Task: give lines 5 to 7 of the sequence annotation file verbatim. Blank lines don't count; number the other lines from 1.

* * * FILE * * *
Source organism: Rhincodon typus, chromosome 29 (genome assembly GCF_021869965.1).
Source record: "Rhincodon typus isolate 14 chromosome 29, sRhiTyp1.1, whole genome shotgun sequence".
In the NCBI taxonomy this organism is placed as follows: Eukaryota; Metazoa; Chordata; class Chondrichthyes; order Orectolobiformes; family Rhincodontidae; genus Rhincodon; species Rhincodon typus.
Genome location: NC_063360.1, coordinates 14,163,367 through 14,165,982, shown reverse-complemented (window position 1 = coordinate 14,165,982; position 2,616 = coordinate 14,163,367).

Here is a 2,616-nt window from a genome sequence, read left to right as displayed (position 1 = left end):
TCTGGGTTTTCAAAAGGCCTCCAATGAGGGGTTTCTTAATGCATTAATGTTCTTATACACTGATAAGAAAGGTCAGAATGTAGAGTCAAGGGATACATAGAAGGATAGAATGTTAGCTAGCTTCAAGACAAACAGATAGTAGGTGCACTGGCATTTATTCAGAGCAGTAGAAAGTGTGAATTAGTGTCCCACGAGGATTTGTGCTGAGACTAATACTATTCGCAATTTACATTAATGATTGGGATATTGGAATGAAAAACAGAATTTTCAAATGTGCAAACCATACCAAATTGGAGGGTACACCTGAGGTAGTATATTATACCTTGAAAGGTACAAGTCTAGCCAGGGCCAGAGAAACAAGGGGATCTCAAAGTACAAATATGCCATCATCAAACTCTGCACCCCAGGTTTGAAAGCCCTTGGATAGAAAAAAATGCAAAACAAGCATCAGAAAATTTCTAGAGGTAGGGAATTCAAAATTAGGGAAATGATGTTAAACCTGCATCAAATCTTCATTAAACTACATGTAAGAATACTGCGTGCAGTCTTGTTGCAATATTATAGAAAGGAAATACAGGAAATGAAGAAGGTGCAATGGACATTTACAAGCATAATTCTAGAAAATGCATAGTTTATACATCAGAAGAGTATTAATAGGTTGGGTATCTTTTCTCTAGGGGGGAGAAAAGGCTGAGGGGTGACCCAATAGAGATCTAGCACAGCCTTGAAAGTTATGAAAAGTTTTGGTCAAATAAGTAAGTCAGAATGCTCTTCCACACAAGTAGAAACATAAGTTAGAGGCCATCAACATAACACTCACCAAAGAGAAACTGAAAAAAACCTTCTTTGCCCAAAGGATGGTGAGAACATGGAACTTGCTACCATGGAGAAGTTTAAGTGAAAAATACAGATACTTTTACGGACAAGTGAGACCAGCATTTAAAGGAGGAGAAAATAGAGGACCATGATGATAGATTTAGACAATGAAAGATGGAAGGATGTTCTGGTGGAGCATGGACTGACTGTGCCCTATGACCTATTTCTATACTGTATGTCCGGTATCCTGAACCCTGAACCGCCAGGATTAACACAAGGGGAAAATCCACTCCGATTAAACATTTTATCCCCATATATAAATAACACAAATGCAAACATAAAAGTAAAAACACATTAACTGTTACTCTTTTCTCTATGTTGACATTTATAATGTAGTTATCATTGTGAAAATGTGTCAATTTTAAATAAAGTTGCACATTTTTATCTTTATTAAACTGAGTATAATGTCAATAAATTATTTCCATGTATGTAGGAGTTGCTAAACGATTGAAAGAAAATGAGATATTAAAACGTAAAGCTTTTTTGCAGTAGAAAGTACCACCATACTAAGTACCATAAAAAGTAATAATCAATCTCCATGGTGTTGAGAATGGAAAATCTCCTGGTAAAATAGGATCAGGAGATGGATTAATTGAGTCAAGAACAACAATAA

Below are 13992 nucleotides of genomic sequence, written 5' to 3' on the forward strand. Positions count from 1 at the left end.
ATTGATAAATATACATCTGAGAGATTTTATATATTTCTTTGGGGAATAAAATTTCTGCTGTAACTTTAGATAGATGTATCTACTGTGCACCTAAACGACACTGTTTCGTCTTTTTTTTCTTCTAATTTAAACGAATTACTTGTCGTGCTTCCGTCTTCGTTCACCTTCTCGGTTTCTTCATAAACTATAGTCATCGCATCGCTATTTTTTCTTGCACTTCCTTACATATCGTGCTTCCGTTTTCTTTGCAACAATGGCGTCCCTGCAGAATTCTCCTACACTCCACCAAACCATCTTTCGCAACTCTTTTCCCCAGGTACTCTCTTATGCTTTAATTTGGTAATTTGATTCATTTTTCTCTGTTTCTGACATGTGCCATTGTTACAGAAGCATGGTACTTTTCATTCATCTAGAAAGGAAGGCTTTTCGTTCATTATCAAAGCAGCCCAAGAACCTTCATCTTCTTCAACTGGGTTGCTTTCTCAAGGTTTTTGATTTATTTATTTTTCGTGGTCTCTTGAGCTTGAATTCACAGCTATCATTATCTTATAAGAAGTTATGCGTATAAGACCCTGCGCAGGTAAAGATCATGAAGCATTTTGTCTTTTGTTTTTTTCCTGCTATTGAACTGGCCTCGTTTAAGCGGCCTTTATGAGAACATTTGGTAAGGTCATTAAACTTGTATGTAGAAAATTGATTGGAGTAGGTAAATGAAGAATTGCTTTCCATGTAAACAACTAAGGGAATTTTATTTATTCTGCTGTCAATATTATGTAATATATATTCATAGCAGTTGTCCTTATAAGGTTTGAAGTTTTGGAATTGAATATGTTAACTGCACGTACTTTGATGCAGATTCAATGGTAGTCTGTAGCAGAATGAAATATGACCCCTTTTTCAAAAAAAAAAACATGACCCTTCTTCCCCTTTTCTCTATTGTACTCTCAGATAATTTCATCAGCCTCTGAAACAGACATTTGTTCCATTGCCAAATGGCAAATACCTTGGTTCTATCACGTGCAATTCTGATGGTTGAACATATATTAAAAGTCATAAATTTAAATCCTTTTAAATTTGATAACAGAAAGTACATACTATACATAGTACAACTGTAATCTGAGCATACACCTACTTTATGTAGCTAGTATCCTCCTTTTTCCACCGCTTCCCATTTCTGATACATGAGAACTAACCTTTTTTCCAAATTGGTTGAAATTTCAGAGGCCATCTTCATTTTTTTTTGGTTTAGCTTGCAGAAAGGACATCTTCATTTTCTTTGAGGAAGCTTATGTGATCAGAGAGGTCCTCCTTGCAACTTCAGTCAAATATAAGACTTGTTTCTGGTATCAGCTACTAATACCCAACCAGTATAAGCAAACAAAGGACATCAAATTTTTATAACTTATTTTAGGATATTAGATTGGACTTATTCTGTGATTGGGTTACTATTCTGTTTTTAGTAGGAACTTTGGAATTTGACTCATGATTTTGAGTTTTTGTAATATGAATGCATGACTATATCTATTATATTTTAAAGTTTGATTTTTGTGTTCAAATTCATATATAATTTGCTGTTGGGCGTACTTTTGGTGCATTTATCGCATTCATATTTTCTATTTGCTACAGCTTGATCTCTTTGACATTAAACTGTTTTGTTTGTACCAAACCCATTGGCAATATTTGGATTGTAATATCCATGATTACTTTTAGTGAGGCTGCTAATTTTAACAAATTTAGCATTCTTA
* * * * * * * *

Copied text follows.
Here is a 2,616-nt window from a genome sequence, read left to right as displayed (position 1 = left end):
TCTGGGTTTTCAAAAGGCCTCCAATGAGGGGTTTCTTAATGCATTAATGTTCTTATACACTGATAAGAAAGGTCAGAATGTAGAGTCAAGGGATACATAGAAGGATAGAATGTTAGCTAGCTTCAAGACAAACAGATAGTAGGTGCACTGGCATTTATTCAGAGCAGTAGAAAGTGTGAATTAGTGTCCCACGAGGATTTGTGCTGAGACTAATACTATTCGCAATTTACATTAATGATTGGGATATTGGAATGAAAAACAGAATTTTCAAATGTGCAAACCATACCAAATTGGAGGGTACACCTGAGGTAGTATATTATACCTTGAAAGGTACAAGTCTAGCCAGGGCCAGAGAAACAAGGGGATCTCAAAGTACAAATATGCCATCATCAAACTCTGCACCCCAGGTTTGAAAGCCCTTGGATAGAAAAAAATGCAAAACAAGCATCAGAAAATTTCTAGAGGTAGGGAATTCAAAATTAGGGAAATGATGTTAAACCTGCATCAAATCTTCATTAAACTACATGTAAGAATACTGCGTGCAGTCTTGTTGCAATATTATAGAAAGGAAATACAGGAAATGAAGAAGGTGCAATGGACATTTACAAGCATAATTCTAGAAAATGCATAGTTTATACATCAGAAGAGTATTAATAGGTTGGGTATCTTTTCTCTAGGGGGGAGAAAAGGCTGAGGGGTGACCCAATAGAGATCTAGCACAGCCTTGAAAGTTATGAAAAGTTTTGGTCAAATAAGTAAGTCAGAATGCTCTTCCACACAAGTAGAAACATAAGTTAGAGGCCATCAACATAACACTCACCAAAGAGAAACTGAAAAAAACCTTCTTTGCCCAAAGGATGGTGAGAACATGGAACTTGCTACCATGGAGAAGTTTAAGTGAAAAATACAGATACTTTTACGGACAAGTGAGACCAGCATTTAAAGGAGGAGAAAATAGAGGACCATGATGATAGATTTAGACAATGAAAGATGGAAGGATGTTCTGGTGGAGCATGGACTGACTGTGCCCTATGACCTATTTCTATACTGTATGTCCGGTATCCTGAACCCTGAACCGCCAGGATTAACACAAGGGGAAAATCCACTCCGATTAAACATTTTATCCCCATATATAAATAACACAAATGCAAACATAAAAGTAAAAACACATTAACTGTTACTCTTTTCTCTATGTTGACATTTATAATGTAGTTATCATTGTGAAAATGTGTCAATTTTAAATAAAGTTGCACATTTTTATCTTTATTAAACTGAGTATAATGTCAATAAATTATTTCCATGTATGTAGGAGTTGCTAAACGATTGAAAGAAAATGAGATATTAAAACGTAAAGCTTTTTTGCAGTAGAAAGTACCACCATACTAAGTACCATAAAAAGTAATAATCAATCTCCATGGTGTTGAGAATGGAAAATCTCCTGGTAAAATAGGATCAGGAGATGGATTAATTGAGTCAAGAACAACAATAA

Below are 13992 nucleotides of genomic sequence, written 5' to 3' on the forward strand. Positions count from 1 at the left end.